- “Ontario intends to establish a green bank to deploy and finance readily available low-carbon energy technologies to reduce carbon pollution from Ontario buildings.”
In theory, existing strip plazas in Innisfil like Trinity Crossing, Crossroads Plaza, and Innisfil Town Centre are ideal sites for rooftop solar or other renewable energy. There are no nearby buildings, trees or other obstructions. In practice this doesn’t happen because the roof belongs to a landlord with no interest in it, while the benefit would accrue to the tenants below who don’t have legal access to the roof or the means to install renewable energy. I don’t see how a ‘green bank’ is going to solve this problem. The only way I can see to break this impasse is to require landlords with buildings above a certain size to offer all tenants net metering of electricity. This would put the onus firmly on the building owners.
These are some of my initial thoughts as the climate change plan moves forward. I’m sure I will have more to say on the topic.
My last two articles summarized the Options and Recommendations contained in the Town’s “Draft Policy Directions Report” concerning specific aspects of Place-Making. This last summary covers the report’s discussion of urban intensification and growth management.
Growth Forecast & Intensification Target
The current Official Plan anticipates a population of 56,000 by 2031, about 22,300 more people than in 2011, and about 10,100 residences, including seasonal properties. This growth will take place in Built-up Areas (built-up as of 2006 within a settlement boundary) and in Designated Greenfield Areas (vacant land within a Settlement Area but outside a Built-up Area).
Provincial Policy requires “at least” a third (33%) of growth to take place within a Built-up Area. This is termed urban “intensification”. Most Ontario municipalities make this minimum their intensification target. The Report says, “This target is achievable and will be exceeded.”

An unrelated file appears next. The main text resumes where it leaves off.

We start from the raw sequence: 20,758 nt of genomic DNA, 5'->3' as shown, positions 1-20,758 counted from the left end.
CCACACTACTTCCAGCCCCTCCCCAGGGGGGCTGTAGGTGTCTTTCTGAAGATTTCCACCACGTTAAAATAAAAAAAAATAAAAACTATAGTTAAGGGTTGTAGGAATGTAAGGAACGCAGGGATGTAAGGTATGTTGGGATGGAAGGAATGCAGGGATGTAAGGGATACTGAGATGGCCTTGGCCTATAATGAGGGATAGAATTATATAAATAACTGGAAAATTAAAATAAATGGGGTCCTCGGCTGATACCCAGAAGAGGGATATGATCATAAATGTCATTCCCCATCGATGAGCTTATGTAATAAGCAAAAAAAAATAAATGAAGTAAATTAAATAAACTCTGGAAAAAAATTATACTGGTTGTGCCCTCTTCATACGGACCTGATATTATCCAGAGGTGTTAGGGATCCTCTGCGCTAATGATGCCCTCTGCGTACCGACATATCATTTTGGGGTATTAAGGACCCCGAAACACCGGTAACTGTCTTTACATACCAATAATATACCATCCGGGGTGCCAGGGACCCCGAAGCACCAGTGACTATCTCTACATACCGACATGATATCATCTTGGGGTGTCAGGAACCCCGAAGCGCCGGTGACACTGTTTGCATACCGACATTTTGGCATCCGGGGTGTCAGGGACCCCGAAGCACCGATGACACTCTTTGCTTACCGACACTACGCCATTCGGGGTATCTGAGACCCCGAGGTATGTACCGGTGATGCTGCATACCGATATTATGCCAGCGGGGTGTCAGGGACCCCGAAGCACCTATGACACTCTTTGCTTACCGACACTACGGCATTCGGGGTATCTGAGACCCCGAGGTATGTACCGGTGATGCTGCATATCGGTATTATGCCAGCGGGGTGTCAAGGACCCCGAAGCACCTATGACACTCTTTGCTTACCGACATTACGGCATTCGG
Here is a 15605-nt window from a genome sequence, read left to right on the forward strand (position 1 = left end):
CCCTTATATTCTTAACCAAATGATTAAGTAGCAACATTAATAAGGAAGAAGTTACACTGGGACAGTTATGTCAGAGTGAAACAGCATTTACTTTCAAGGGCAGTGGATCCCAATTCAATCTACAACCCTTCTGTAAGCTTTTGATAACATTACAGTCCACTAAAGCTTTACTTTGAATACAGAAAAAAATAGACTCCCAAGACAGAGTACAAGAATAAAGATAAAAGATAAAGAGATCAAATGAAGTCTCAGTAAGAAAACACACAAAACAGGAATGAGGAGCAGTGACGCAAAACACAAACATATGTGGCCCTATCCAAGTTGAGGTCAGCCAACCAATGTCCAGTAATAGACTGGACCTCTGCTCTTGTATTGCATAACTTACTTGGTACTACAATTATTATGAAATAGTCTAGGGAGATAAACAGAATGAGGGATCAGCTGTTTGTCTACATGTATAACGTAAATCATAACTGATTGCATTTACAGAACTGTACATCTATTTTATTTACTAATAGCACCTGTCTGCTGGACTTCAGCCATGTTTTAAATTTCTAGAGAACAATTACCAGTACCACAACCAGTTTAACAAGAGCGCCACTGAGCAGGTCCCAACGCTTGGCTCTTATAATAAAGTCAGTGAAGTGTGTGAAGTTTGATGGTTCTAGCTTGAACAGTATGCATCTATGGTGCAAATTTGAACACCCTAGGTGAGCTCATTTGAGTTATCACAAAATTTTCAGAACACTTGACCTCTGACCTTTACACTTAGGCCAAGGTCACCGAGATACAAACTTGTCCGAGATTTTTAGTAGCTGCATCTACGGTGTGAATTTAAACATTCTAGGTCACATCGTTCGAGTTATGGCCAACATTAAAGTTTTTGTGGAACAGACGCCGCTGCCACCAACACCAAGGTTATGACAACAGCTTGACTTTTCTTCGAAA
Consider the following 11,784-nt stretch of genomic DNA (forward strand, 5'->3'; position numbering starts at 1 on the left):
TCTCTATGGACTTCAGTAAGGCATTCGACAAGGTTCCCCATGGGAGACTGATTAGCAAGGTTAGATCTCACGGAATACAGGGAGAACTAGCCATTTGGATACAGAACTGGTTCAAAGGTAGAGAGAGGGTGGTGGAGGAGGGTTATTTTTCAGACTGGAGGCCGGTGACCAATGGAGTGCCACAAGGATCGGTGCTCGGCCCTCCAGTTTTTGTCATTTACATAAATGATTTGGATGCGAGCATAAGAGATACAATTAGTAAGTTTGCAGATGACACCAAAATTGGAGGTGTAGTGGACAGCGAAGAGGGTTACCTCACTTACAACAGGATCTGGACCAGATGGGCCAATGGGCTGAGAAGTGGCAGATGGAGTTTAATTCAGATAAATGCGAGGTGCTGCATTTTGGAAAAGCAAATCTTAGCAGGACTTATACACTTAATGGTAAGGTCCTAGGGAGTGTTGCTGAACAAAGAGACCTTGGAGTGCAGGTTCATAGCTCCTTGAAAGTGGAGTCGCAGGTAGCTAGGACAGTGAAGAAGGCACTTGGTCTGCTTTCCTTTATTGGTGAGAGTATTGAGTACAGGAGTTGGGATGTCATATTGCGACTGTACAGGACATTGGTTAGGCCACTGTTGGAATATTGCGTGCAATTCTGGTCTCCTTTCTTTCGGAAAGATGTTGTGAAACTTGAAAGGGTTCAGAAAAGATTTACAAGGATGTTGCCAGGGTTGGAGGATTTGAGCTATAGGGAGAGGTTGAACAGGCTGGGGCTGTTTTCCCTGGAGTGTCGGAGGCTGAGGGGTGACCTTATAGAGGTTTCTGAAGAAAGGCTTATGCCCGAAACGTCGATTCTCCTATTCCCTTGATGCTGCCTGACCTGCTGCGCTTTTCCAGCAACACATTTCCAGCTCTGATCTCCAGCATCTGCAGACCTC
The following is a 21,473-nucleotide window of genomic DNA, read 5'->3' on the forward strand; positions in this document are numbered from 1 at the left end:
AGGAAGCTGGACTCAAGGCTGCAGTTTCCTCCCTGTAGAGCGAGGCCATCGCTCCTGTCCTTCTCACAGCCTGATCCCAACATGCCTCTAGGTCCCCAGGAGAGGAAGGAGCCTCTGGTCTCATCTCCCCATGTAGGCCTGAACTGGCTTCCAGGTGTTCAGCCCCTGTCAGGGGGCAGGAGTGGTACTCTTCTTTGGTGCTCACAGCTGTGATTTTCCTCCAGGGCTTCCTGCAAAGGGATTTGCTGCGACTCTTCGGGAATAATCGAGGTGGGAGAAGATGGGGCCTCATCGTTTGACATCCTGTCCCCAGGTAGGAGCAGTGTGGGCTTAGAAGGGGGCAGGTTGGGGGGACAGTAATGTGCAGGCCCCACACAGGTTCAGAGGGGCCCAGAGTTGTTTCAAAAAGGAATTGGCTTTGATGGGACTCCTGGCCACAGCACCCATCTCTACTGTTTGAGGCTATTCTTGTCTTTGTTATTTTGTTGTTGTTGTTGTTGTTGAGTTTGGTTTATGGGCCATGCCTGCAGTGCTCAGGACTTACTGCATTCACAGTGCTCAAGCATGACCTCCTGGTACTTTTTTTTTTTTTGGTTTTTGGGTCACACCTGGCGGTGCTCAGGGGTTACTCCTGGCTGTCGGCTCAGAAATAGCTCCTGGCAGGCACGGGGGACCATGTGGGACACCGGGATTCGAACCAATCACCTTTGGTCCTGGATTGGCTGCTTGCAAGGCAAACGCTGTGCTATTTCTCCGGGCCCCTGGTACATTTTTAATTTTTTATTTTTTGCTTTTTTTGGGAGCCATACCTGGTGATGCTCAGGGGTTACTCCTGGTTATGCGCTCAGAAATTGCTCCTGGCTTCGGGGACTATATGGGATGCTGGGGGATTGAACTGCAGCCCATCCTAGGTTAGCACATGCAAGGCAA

While the current Official Plan set a target of 75% low-density housing, the Report’s recommendation is for 70% low-density housing, 20% townhouses, and 10% apartments by 2031.
More Construction Will Shift Toward Lefroy
“With no need to expand settlement areas to accommodate the 2031 population forecasts and as Alcona’s greenfield areas near build out, the residential growth will shift to Lefroy–Belle Ewart and Sandy Cove due to the large amount of greenfield lands in those settlement areas… The majority of infill and redevelopment will be focused in Alcona as set out below in the intensification strategy. Retail growth and expansion will also be focused in Alcona to enhance it as a complete community.” Continue reading
Residents have spent quite a few years “visioning” their community. First came the strategic plan, Inspiring Innisfil. Now, the successor project, “Our Place, Innisfil” seeks to identify specific spaces within Innisfil to develop into active multi-use, multi-season hubs of neighbourhood activity. We now have a “Community Engagement Feedback” report that spells out what residents say they want.
Reading between the lines, several findings point to a common yearning among all ages for a stronger sense of community – places to gather, meet, socialize and form relationships. One comment in particular expressed it poignantly: “Innisfil needs to become the family that it is…”. Here are some of the “key messages” from residents: Continue reading
My last article illustrated the loophole that developers exploit to clear forested land long before any rezoning or development approvals are granted. The particular example was of a tract in New Tecumseth where 30 acres of trees are being removed by Tecumseth Estates under the guise of “agricultural expansion”.
In case readers think this is an isolated incident, it’s not difficult to find other examples. In fact, the same developer pulled a similar stunt in Innisfil, although on a much smaller scale. In 2011, under the name Alriz Development Ltd., an application was made for a Special Permit to clear approximately 3 acres “to expand an existing agricultural area”. This was a small portion of 135 acres on the 7th Line, 100 acres of which was agricultural. Continue reading